South Peace News
He says he did nothing special but an Edmonton woman begs to differ.
“I believed he saved his life,” says Lynn Harrington, the maternal grandmother of Ryley Bosch.
“He” is Dan Bloomfield, of High Prairie.
The story begins Dec. 6, 2019 about 9:30-10 p.m. On that night, in a heavy snowstorm with temperatures hovering around -5-10C, Bosch was driving to Vancouver. Topping a hill near Valemont, B.C. he was hit by a semi-truck head on. His car was totally under the truck and had been dragged down the highway. Still, Bosch walked out.
Bloomfield happened to be passing by.
“He wrapped his belt around Ryley’s leg to stop the blood loss, and he put Ryley into his truck, disregarding the blood everywhere. He kept Ryley warm and safe until the ambulance arrived sometime later,” writes an appreciative Harrington in a letter to the editor in South Peace News [page 7].
At the Prince George University Hospital, Bosch had innumerable stitches in his head. He also had surgery to place a steel rod in his leg from knee to ankle, replacing the bone which was shattered.
Bloomfield says he did what anyone would have done.
“You gotta do what you gotta do,” he says. “Anybody would do it.”
Bloomfield says he was driving down the road when he came upon the scene.
“I knew something wasn’t right,” he says as he approached the lights.
As Bloomfield got closer, it was apparent there was a serious accident.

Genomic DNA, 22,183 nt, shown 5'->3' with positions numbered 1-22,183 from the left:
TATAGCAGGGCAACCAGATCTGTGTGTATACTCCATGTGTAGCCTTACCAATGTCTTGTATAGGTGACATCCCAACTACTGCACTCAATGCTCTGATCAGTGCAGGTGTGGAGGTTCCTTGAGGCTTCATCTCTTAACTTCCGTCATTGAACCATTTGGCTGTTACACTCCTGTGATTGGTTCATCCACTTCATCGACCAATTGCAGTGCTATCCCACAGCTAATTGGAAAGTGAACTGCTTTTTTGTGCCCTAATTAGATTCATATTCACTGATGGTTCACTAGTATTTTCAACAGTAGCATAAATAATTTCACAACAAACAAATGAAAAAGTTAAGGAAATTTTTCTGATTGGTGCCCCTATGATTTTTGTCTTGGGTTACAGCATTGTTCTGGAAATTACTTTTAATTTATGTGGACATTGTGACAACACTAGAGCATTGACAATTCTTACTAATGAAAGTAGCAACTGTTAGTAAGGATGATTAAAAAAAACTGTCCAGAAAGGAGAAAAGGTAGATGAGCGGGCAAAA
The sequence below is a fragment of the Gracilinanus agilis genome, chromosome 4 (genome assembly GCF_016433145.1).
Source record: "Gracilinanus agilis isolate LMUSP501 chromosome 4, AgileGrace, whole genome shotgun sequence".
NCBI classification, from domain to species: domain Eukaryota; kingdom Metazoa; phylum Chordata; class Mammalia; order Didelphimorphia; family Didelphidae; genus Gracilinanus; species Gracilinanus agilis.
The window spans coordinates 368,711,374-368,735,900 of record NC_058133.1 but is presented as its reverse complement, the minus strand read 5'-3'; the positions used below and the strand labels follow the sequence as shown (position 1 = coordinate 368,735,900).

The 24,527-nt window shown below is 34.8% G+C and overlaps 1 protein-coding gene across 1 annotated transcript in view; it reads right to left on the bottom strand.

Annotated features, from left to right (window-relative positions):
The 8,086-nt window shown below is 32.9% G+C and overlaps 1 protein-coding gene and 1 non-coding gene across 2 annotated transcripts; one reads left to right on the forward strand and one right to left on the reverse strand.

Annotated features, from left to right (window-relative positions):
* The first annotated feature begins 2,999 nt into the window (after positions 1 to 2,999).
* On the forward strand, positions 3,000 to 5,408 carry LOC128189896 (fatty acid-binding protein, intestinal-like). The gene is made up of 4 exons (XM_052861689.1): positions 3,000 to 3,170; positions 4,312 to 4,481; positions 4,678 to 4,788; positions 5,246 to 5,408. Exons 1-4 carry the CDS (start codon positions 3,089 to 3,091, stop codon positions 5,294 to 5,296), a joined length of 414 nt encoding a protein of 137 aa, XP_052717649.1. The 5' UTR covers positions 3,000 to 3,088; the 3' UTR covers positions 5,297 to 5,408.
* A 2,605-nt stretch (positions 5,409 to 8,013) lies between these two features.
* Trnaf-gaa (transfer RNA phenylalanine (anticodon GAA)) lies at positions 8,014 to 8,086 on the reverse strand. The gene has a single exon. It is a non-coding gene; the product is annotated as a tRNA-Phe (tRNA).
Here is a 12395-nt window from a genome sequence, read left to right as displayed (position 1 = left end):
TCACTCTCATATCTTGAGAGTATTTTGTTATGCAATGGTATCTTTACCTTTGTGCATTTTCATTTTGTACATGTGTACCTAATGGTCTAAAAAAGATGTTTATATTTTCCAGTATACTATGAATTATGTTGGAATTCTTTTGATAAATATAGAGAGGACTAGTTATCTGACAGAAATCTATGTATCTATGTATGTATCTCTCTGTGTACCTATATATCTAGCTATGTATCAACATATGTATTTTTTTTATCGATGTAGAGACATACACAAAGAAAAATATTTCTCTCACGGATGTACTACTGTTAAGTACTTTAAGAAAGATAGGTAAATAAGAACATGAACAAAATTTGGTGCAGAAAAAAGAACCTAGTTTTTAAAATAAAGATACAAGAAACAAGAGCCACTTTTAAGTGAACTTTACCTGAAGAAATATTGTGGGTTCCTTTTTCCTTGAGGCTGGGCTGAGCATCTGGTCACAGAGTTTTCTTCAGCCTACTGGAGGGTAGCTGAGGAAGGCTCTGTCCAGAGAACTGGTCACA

“There was nothing left of the car. I didn’t want to go to that car but you have to. He came out of the car when I got there. I never expected anyone to come out of that car.
“It’s like any accident,” he adds. “You never know what you’ll come across.”
Bloomfield remembers “there was lots of blood” but the leg was the immediate concern because you could see the bone protruding outward and the loss of blood.
Another trucker soon came upon the scene.
“We just helped the guy, we put him in my truck. He brought out a brand new coat and put it on [Bosch].”
Harrington will be forever grateful to Bloomfield for his actions.
“Our family wonders if Ryley would have made it without that man’s First Aid and care. Would he have bled out and died, leaving a void in our family that could never be filled?” she asks.
For his part, Bloomfield is appreciative that the family and victim are grateful.
“The kid messaged me and said, ‘I’m back to work.’ That was appreciated.”